compared diabetes patients who developed CKD versus those who did not
for yearly direct healthcare costs, which consisted of outpatient
services, inpatient services and pharmacy dispensing claims. A total
of 30,480 patients with diabetes were identified, of whom 859 developed
CKD during the study period.
-- Abstract: The Effect of Anemia in Hypertensive Patients with Chronic
Kidney Disease: Hospital Costs and Length of Stay
Sandra Sulsky, M.P.H., Ph.D., ENVIRON International Corporation,
A retrospective analysis of hospital discharge records from the 2004
Nationwide Inpatient Sample of the Hospital Cost and Utilization
Project, which comprises approximately 90 percent of all hospital
discharges in the U.S., was conducted to determine the effect of anemia
on hospital costs and length of stay in hypertensive patients with CKD.
Analyses were adjusted for age, gender, income level, severity of
disease, and hospital characteristics to control for the confounding
effects of anemia, CKD and a combination of both on study outcomes.
Data on the Impact on Hemoglobin Control Using a Software-Based
-- Abstract: Use of Epoetin Alfa in Maintaining Hemoglobin Control
Through a Software-Based Management Tool in a Community Nephrology
Craig Kleinmann, D.O., Nephrology Associates, Mobile, AL
A retrospective, observational chart review from a large U.S.
nephrology clinic was conducted in May 2007 to analyze the impact of
EPO on mean Hb over time as well as subsequent dose holds in anemic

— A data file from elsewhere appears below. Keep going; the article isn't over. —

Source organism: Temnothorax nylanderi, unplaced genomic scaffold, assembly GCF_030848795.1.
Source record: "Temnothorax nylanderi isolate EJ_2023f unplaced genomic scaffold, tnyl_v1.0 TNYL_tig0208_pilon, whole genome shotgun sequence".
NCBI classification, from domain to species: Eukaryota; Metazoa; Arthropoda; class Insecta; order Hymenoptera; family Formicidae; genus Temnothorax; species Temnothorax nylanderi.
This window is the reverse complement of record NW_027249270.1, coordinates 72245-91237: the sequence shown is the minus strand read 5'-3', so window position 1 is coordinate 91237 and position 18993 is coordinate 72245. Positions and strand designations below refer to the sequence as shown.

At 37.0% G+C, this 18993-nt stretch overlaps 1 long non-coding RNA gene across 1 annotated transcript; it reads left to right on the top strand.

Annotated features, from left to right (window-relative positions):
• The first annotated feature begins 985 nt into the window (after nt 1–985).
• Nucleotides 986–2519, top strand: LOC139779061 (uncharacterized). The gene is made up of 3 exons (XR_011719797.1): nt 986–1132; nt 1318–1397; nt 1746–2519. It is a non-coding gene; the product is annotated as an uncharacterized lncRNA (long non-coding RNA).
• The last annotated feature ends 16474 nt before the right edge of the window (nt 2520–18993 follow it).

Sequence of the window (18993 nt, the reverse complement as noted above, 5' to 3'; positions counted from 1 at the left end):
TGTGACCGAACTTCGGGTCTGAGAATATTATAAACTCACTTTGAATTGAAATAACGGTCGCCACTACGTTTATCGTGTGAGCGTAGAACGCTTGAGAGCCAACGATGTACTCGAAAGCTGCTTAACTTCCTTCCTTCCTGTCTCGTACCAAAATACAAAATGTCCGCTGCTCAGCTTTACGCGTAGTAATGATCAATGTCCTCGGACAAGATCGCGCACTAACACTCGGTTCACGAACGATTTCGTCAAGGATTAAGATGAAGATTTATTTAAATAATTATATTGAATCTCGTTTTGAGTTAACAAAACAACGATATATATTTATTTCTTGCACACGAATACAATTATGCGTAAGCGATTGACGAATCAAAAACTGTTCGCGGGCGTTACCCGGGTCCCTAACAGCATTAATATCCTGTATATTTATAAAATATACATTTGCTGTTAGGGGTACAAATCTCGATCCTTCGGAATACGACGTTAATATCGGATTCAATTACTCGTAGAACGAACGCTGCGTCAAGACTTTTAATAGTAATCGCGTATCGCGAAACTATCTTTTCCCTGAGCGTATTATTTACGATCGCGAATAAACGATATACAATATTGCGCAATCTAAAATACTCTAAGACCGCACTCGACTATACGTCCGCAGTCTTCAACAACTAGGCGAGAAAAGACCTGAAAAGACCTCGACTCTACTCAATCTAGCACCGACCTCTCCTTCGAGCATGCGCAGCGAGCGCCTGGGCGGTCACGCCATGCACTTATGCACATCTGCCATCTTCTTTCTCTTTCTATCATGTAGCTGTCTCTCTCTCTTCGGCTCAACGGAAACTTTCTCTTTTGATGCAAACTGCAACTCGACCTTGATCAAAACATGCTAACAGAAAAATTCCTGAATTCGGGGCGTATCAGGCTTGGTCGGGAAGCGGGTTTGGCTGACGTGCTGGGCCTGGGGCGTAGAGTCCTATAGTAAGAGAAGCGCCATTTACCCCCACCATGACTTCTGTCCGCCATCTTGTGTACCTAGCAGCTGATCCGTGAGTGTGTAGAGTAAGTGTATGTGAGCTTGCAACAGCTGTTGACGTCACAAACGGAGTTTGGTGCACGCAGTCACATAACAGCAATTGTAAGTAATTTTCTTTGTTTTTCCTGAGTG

non-dialysis CKD patients in a community practice setting using
TrakAnemia, a software-based tool. Eighty-seven patients who had a
documented diagnosis of anemia due to non-dialysis CKD, initiated EPO,
and had greater than or equal to six months of follow-up data were
included in the final analysis.
About PROCRIT (Epoetin alfa)
PROCRIT is used for the treatment of anemia in patients with most types of cancer receiving chemotherapy, with chronic renal failure who are on dialysis and those who are not on dialysis, who are being treated with zidovudine for HIV infection, and to reduce the need for transfusion in anemic patients who are scheduled for elective noncardiac, nonvascular surgery. Depending on the country in which Epoetin alfa is marketed, these indications may differ.
Important U.S. Safety Information for PROCRIT
Boxed WARNINGS: INCREASED MORTALITY, SERIOUS CARDIOVASCULAR and THROMBOEMBOLIC EVENTS, and TUMOR PROGRESSION
Renal failure: Patients experienced greater risks for death and serious